5 local organizations awarded $930K for Pierce County salmon recovery projects

Five local organizations will share nearly $930,000 in state grants for seven Pierce County projects that aim to restore salmon habitat, conserve pristine areas, and help bring salmon back from the brink of extinction.

In total, the Washington Salmon Recovery Funding Board awarded approximately $18 million to organizations for projects in 29 counties throughout Washington state. Funding for the grants comes from the sale of state bonds and the federal Pacific Coastal Salmon Recovery Fund, administered by the National Oceanic and Atmospheric Administration’s National Marine Fisheries Service.

Salmon are important to Washington because they support thousands of jobs in Washington – fishing, seafood processing, boat sales and repair, tourism and more,” said Gov. Jay Inslee. “When we restore land and water for salmon we also are helping our communities. We get less flooding, cleaner water and better beaches. We also make sure that our grandchildren will be able to catch a fish or enjoy watching the return of wild salmon.”

The organizations awarded grants for projects in Pierce County include:

ORGANIZATION: Great Peninsula Conservancy
GRANT AMOUNT: $150,000
PROJECT: Conserving Filucy Bay Estuary Shoreline

ORGANIZATION: Nisqually Indian Tribe
GRANT AMOUNT: $135,000
PROJECT: Designing a Floodplain Restoration Project at Wilcox Farm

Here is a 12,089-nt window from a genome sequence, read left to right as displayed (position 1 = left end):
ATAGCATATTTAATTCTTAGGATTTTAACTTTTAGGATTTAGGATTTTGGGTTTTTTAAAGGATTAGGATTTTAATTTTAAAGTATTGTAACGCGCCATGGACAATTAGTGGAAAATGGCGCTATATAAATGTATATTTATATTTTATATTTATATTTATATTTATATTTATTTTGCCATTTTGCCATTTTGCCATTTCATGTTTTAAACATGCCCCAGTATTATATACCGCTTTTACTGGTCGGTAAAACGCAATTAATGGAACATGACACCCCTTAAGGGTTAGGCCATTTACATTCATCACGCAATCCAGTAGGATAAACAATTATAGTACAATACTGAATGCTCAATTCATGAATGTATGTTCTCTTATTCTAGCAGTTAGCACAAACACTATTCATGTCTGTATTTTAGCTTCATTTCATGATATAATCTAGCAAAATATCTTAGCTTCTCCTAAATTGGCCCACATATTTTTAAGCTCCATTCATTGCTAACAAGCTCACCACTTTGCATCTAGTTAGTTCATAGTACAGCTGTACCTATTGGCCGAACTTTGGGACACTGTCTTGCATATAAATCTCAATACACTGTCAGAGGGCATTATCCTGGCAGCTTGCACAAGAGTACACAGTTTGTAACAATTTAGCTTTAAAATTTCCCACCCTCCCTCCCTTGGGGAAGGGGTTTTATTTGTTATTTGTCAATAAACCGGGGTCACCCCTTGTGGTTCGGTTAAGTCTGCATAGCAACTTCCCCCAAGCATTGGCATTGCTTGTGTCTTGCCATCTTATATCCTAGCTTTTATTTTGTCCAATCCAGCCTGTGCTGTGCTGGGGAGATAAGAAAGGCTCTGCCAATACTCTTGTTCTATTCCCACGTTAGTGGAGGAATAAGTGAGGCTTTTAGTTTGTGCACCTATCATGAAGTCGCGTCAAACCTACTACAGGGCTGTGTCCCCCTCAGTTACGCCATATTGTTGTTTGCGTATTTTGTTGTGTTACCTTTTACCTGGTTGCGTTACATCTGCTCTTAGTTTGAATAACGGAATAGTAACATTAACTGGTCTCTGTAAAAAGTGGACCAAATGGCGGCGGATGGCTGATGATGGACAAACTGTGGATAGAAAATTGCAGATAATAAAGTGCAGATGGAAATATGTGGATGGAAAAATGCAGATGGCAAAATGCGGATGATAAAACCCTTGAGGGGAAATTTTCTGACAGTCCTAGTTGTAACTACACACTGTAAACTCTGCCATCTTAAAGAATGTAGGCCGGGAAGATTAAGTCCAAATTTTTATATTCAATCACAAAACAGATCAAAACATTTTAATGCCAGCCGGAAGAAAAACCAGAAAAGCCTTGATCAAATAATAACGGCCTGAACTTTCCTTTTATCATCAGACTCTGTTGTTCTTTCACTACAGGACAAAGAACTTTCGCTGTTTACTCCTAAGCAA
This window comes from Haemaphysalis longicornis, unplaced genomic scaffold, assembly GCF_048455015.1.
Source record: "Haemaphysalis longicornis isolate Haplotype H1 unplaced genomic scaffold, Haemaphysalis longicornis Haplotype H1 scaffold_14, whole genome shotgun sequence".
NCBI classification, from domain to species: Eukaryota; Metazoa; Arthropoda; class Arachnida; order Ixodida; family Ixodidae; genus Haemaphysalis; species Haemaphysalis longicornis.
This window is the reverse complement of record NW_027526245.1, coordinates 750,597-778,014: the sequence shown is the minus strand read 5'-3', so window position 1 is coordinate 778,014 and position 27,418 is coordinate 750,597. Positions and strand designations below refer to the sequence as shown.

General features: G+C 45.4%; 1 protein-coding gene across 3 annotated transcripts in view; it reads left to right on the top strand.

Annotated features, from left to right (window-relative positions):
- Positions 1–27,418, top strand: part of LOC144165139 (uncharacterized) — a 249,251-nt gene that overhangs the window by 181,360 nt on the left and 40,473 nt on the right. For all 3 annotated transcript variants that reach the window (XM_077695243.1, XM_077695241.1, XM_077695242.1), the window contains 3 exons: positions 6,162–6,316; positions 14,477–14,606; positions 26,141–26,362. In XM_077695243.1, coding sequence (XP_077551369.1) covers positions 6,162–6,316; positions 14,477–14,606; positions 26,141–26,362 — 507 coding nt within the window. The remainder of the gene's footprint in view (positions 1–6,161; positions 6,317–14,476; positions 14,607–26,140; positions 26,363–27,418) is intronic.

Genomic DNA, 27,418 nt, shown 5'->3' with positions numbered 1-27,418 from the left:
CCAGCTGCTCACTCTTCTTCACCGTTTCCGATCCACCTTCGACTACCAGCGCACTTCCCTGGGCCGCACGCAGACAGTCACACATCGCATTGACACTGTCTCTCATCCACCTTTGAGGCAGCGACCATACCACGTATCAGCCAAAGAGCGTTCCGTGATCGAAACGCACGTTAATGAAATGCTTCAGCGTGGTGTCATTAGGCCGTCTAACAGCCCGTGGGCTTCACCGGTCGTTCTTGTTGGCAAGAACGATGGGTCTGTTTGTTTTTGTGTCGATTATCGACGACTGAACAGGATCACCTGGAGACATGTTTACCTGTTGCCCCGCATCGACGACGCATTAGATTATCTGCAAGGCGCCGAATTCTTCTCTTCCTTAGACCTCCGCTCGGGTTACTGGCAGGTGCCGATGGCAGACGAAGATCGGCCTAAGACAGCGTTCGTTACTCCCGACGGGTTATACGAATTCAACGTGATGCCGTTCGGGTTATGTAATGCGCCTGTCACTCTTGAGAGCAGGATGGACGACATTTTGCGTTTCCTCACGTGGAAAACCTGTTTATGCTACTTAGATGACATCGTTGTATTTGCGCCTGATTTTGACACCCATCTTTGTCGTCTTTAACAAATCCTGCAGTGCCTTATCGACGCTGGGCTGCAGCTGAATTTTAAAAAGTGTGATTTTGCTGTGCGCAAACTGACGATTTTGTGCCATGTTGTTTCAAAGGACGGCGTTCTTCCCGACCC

ORGANIZATION: Nisqually Land Trust
PROJECT: Conserving the Middle Ohop Creek

ORGANIZATION: Nisqually Land Trust
PROJECT: Conserving Upper Ohop Valley

ORGANIZATION: Pierce Conservation District
GRANT AMOUNT: $111,803
PROJECT: Removing Invasive Knotweed along the Nisqually River

GRANT AMOUNT: $136,388
PROJECT: Buying Land along the Puyallup River for a Levee Project

GRANT AMOUNT: $225,628
PROJECT: Restoring the South Fork Puyallup River Floodplain

“Without these grants that fund incredible projects, we wouldn’t have any salmon,” said David Troutt, chair of the state funding board. “That’s unacceptable. We’ve seen these grants make a difference. They create jobs, support local communities and their involvement in salmon recovery, and most importantly the projects are helping bring back the fish. After more than a decade of work, we’ve seen that in many areas of the state, salmon populations are increasing or staying the same. At the same time, we still have some important areas where fish populations are continuing to decline. We can’t get discouraged and must continue working at this. It’s too important to stop now.”

A complete list of grant recipients is available online here.